I have had an article published in the latest Jinja Shinpō. It is a response to a review of a book about foreigners moving to Japan and taking over that was published a few weeks ago. Earlier drafts were a lot less temperate than the final one… In the end, I focused on a genuine problem that was mentioned, and that jinja can actually do something about.
The problem is this. It is not uncommon for immigrants to a country to gather in areas with many people from the same country, to work at the same places, and create neighbourhoods where the residents have little contact with natives of the host country, and where the culture is different. This situation creates problems for everyone.
This process is, of course, entirely natural. If you are, say, Vietnamese and want to work in Japan, you are likely to contact people you or your friends know to get advice. Those people are often Vietnamese, and only really know about the area where they live. So, they introduce their employer, or another local employer who is willing to employ them. They recommend local landlords who are willing to rent to Vietnamese immigrants. And so the new immigrants end up living in the same area, working at the same firms.
The book was, it seems, suggesting that there should be legal restrictions on purchases of real estate by foreigners in order to solve this problem. Obviously, that won’t have any effect, because most of the foreigners are renting from Japanese landlords.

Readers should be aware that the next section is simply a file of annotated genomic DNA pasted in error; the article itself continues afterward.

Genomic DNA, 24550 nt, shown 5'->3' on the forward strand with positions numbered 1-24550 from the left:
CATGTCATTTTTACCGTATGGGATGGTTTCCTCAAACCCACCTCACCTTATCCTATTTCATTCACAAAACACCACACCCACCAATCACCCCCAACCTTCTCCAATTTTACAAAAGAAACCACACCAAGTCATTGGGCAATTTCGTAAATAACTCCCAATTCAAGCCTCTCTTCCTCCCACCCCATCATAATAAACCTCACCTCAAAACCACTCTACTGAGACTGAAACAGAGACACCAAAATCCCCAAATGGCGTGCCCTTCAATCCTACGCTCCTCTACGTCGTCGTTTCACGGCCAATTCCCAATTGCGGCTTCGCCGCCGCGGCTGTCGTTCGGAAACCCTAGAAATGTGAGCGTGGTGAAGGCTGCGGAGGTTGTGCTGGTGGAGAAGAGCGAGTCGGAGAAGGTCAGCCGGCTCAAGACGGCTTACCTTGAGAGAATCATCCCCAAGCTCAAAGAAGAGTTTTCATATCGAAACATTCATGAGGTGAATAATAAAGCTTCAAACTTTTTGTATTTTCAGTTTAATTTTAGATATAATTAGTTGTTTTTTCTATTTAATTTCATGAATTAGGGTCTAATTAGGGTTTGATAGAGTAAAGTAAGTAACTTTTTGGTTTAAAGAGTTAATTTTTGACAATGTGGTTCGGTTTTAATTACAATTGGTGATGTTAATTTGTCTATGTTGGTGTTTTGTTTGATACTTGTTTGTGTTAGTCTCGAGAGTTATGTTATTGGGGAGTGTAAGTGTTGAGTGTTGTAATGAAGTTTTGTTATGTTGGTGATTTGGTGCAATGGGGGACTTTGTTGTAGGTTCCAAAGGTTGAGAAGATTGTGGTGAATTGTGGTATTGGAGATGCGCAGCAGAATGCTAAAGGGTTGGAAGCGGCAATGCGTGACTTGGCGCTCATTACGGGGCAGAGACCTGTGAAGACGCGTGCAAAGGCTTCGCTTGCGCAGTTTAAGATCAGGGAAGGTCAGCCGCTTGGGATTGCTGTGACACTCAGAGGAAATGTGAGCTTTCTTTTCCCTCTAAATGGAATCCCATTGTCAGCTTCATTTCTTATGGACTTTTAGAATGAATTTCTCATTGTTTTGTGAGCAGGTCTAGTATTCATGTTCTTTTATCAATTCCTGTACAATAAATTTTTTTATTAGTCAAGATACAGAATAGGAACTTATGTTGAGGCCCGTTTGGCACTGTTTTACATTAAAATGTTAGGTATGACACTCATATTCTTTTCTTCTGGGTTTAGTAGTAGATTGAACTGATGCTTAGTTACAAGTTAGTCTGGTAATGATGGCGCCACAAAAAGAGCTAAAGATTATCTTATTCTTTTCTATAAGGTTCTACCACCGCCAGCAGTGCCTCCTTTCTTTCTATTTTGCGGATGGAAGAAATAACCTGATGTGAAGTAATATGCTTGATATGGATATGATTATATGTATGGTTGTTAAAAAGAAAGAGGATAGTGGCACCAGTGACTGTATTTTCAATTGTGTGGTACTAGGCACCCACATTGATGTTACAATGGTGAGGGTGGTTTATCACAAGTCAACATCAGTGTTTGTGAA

On the other hand, jinja are in a position to do something positive. First, they are everywhere. Second, they are a concentrated site of Japanese culture. Third, serving as a centre for the local community is a large part of the point of their existence. Thus, jinja are perfectly placed to invite immigrants to participate in Japanese culture, meet native Japanese, and build connections with the wider neighbourhood. In some farming areas, where a very high proportion of the working-age population is immigrant, this could also save the jinja from dwindling to extinction.
Of course, the details of what could and should be done would depend very much on the particular jinja and the local immigrant community. That’s something I would like to help with, and so the article finishes with my email address, so that if there are any priests who read the article and would like to talk to me about what they could do, they have a way to do so. It will be interesting to see if anyone does get in touch.
Wow! Way to be proactive. I’m really interested in how this proposal is received. Please follow up if possible.
If anything I can talk about comes of it, I will definitely follow up.
I see one problem here in getting involved. Smaller local jinja, especially those without a full-time priest, rely on the local neighbourhood association (chonaikai) for upkeep and matsuri, in most cases. However, from my experience only people living in their own homes are active members of the chonaikai. Those who rent normally pay the chonaikai-fees and may take part in a matsuri, but are not involved in organizing them. This is a pity as helping to organize events makes for much stronger neighbourhood and shinto bonds than just to take part, but where I live there is clearly a border between home-owners and renters, even if some renters have been living in the area longer than some recent home-owners.
Thanks for the comment. I agree, it is clear that I am suggesting a change in practice at most jinja, and one that might well encounter initial opposition from locals. I think that jinja are, culturally, in a strong position to take the lead in the change, which is one reason why I would like to see it happen, but it isn’t going to be straightforward. I haven’t received any contact yet, for example. (Although that isn’t surprising. Patience is very definitely needed in this field.)